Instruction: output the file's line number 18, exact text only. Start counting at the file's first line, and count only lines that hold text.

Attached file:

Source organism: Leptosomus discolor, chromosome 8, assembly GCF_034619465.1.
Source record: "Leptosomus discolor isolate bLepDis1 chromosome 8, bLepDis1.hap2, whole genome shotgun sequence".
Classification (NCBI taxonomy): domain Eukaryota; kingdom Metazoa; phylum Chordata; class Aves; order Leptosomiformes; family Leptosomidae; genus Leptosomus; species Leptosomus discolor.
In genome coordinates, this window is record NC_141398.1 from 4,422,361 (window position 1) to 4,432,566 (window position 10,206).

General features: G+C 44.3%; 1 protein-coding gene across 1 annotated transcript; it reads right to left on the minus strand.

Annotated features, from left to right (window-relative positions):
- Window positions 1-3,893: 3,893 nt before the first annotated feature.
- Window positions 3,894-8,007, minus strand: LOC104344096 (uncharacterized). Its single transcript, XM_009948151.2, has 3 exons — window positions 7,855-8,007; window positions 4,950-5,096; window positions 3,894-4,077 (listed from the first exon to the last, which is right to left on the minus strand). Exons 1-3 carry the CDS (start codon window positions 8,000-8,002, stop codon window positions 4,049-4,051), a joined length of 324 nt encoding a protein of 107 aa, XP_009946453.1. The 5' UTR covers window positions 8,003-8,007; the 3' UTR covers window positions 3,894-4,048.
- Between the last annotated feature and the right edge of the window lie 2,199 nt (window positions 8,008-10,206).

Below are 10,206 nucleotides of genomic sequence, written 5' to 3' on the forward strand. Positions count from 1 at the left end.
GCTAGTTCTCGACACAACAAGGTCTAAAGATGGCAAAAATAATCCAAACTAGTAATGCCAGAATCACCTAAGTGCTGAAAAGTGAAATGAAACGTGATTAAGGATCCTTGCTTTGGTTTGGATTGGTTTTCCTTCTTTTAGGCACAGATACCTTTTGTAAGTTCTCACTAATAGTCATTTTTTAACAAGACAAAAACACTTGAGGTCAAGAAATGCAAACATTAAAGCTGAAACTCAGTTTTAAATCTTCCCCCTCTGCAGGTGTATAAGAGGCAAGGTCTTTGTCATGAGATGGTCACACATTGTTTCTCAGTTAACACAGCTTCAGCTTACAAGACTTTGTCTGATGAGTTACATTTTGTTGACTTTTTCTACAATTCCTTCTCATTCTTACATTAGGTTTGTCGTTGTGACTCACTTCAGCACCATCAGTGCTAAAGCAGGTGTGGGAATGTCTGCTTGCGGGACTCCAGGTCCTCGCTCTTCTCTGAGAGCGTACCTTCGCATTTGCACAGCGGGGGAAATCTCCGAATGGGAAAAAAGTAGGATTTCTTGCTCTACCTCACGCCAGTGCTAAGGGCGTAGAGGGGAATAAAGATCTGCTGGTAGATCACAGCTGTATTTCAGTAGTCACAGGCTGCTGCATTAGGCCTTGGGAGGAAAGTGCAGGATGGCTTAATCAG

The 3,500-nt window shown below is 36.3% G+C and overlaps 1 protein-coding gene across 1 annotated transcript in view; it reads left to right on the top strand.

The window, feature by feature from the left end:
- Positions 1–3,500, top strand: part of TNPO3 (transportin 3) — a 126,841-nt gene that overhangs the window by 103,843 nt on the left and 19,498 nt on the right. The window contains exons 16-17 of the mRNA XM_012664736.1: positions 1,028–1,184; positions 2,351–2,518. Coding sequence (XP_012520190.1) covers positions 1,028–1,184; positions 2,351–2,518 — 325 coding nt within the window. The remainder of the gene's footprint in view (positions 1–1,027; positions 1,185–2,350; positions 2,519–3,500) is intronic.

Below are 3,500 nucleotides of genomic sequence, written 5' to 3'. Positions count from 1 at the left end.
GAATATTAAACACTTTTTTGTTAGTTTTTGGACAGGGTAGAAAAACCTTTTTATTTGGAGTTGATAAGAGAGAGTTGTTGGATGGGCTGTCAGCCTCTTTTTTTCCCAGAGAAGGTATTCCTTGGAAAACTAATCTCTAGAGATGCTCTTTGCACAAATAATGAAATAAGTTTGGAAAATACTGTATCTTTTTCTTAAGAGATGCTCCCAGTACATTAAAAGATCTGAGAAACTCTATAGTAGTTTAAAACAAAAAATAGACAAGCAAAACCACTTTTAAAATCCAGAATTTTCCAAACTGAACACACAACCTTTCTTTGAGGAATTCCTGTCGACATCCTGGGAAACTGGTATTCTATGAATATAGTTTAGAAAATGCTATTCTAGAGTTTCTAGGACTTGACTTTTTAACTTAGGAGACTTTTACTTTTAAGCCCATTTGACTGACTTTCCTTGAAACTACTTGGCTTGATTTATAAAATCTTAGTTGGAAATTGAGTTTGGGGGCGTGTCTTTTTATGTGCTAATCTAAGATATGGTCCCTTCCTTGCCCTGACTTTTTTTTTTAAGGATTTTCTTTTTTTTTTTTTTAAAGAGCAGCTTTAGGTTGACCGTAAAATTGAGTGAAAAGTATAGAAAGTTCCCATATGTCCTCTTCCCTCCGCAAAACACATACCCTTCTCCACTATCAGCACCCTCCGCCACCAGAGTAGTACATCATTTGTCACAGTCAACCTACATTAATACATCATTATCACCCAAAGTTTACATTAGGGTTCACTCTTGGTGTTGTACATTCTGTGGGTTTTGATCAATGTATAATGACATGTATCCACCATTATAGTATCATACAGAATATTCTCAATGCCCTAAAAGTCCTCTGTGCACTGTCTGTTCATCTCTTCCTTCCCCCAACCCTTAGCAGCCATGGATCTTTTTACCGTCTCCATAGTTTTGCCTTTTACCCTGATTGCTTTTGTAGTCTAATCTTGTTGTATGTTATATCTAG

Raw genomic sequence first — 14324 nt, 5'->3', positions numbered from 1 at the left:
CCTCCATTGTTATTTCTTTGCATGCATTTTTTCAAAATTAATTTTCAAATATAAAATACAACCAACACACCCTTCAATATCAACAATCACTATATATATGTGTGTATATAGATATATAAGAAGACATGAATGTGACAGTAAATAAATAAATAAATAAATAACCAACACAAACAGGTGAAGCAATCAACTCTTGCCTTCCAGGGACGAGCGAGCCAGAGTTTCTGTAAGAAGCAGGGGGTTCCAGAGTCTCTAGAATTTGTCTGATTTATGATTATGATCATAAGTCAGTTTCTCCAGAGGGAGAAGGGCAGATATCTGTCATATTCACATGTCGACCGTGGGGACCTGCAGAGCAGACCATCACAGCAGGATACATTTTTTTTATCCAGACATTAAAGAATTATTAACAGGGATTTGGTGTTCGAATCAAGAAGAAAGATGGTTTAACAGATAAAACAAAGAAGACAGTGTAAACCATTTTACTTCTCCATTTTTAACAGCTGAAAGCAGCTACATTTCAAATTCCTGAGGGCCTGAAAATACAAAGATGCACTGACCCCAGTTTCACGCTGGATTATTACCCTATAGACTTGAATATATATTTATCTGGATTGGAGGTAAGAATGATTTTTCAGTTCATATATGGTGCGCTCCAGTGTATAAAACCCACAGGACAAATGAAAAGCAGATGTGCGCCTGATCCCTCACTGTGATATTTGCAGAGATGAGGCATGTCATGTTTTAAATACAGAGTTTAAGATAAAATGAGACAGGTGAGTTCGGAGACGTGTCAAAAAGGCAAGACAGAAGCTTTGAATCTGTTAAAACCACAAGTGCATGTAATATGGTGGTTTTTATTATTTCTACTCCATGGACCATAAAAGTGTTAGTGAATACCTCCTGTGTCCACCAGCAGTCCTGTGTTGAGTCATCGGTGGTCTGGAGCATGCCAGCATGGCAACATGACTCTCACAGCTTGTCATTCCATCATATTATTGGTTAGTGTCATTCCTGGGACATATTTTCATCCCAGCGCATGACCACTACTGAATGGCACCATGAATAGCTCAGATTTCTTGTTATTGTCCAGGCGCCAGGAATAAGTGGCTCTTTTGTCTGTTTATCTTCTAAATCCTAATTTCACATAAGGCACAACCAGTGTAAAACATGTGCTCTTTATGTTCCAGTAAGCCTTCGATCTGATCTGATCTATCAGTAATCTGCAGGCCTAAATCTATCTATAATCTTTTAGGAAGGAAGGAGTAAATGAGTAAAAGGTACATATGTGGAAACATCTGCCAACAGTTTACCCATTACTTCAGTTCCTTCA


CCTCCATTGTTATTTCTTTGCATGCATTTTTTCAAAATTAATTTTCAAATATAAAATACAACCAACACACCCTTCAATATCAACAATCACTATATATATGTGTGTATATAGATATATAAGAAGACATGAATGTGACAGTAAATAAATAAATAAATAAATAACCAACACAAACAGGTGAAGCAATCAACTCTTGCCTTCCAGGGACGAGCGAGCCAGAGTTTCTGTAAGAAGCAGGGGGTTCCAGAGTCTCTAGAATTTGTCTGATTTATGATTATGATCATAAGTCAGTTTCTCCAGAGGGAGAAGGGCAGATATCTGTCATATTCACATGTCGACCGTGGGGACCTGCAGAGCAGACCATCACAGCAGGATACATTTTTTTTATCCAGACATTAAAGAATTATTAACAGGGATTTGGTGTTCGAATCAAGAAGAAAGATGGTTTAACAGATAAAACAAAGAAGACAGTGTAAACCATTTTACTTCTCCATTTTTAACAGCTGAAAGCAGCTACATTTCAAATTCCTGAGGGCCTGAAAATACAAAGATGCACTGACCCCAGTTTCACGCTGGATTATTACCCTATAGACTTGAATATATATTTATCTGGATTGGAGGTAAGAATGATTTTTCAGTTCATATATGGTGCGCTCCAGTGTATAAAACCCACAGGACAAATGAAAAGCAGATGTGCGCCTGATCCCTCACTGTGATATTTGCAGAGATGAGGCATGTCATGTTTTAAATACAGAGTTTAAGATAAAATGAGACAGGTGAGTTCGGAGACGTGTCAAAAAGGCAAGACAGAAGCTTTGAATCTGTTAAAACCACAAGTGCATGTAATATGGTGGTTTTTATTATTTCTACTCCATGGACCATAAAAGTGTTAGTGAATACCTCCTGTGTCCACCAGCAGTCCTGTGTTGAGTCATCGGTGGTCTGGAGCATGCCAGCATGGCAACATGACTCTCACAGCTTGTCATTCCATCATATTATTGGTTAGTGTCATTCCTGGGACATATTTTCATCCCAGCGCATGACCACTACTGAATGGCACCATGAATAGCTCAGATTTCTTGTTATTGTCCAGGCGCCAGGAATAAGTGGCTCTTTTGTCTGTTTATCTTCTAAATCCTAATTTCACATAAGGCACAACCAGTGTAAAACATGTGCTCTTTATGTTCCAGTAAGCCTTCGATCTGATCTGATCTATCAGTAATCTGCAGGCCTAAATCTATCTATAATCTTTTAGGAAGGAAGGAGTAAATGAGTAAAAGGTACATATGTGGAAACATCTGCCAACAGTTTACCCATTACTTCAGTTCCTTCA